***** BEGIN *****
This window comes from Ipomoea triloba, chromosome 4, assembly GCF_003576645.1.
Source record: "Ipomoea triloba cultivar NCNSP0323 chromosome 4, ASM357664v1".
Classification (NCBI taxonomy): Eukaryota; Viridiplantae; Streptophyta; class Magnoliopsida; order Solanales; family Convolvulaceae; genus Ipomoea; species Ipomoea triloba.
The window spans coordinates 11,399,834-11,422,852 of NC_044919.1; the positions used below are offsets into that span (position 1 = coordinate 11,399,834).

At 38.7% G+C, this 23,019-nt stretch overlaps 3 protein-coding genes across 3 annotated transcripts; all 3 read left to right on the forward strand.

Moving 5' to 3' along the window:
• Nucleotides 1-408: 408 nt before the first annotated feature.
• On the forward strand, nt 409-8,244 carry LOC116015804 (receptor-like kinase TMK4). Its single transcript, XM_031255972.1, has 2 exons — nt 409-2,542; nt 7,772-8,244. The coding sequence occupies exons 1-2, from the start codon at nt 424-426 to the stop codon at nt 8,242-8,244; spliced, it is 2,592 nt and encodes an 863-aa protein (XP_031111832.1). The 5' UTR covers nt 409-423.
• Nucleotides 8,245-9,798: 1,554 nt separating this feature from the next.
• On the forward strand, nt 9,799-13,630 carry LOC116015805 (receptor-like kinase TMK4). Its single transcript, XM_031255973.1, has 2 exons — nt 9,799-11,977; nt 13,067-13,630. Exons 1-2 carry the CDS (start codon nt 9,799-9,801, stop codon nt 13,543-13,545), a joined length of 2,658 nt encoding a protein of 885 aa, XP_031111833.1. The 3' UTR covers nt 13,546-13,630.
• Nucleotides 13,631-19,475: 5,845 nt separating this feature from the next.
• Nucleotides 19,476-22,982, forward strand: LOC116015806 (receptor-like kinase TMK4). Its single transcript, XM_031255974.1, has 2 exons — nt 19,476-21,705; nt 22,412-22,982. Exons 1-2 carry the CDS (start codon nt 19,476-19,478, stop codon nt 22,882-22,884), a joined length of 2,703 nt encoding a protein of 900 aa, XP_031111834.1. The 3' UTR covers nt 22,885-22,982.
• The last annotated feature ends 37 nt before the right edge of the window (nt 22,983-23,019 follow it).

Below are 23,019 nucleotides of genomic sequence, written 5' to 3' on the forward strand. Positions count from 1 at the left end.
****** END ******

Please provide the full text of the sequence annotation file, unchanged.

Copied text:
This window comes from Ipomoea triloba, chromosome 4, assembly GCF_003576645.1.
Source record: "Ipomoea triloba cultivar NCNSP0323 chromosome 4, ASM357664v1".
Classification (NCBI taxonomy): Eukaryota; Viridiplantae; Streptophyta; class Magnoliopsida; order Solanales; family Convolvulaceae; genus Ipomoea; species Ipomoea triloba.
The window spans coordinates 11,399,834-11,422,852 of NC_044919.1; the positions used below are offsets into that span (position 1 = coordinate 11,399,834).

At 38.7% G+C, this 23,019-nt stretch overlaps 3 protein-coding genes across 3 annotated transcripts; all 3 read left to right on the forward strand.

Moving 5' to 3' along the window:
• Nucleotides 1-408: 408 nt before the first annotated feature.
• On the forward strand, nt 409-8,244 carry LOC116015804 (receptor-like kinase TMK4). Its single transcript, XM_031255972.1, has 2 exons — nt 409-2,542; nt 7,772-8,244. The coding sequence occupies exons 1-2, from the start codon at nt 424-426 to the stop codon at nt 8,242-8,244; spliced, it is 2,592 nt and encodes an 863-aa protein (XP_031111832.1). The 5' UTR covers nt 409-423.
• Nucleotides 8,245-9,798: 1,554 nt separating this feature from the next.
• On the forward strand, nt 9,799-13,630 carry LOC116015805 (receptor-like kinase TMK4). Its single transcript, XM_031255973.1, has 2 exons — nt 9,799-11,977; nt 13,067-13,630. Exons 1-2 carry the CDS (start codon nt 9,799-9,801, stop codon nt 13,543-13,545), a joined length of 2,658 nt encoding a protein of 885 aa, XP_031111833.1. The 3' UTR covers nt 13,546-13,630.
• Nucleotides 13,631-19,475: 5,845 nt separating this feature from the next.
• Nucleotides 19,476-22,982, forward strand: LOC116015806 (receptor-like kinase TMK4). Its single transcript, XM_031255974.1, has 2 exons — nt 19,476-21,705; nt 22,412-22,982. Exons 1-2 carry the CDS (start codon nt 19,476-19,478, stop codon nt 22,882-22,884), a joined length of 2,703 nt encoding a protein of 900 aa, XP_031111834.1. The 3' UTR covers nt 22,885-22,982.
• The last annotated feature ends 37 nt before the right edge of the window (nt 22,983-23,019 follow it).

Below are 23,019 nucleotides of genomic sequence, written 5' to 3' on the forward strand. Positions count from 1 at the left end.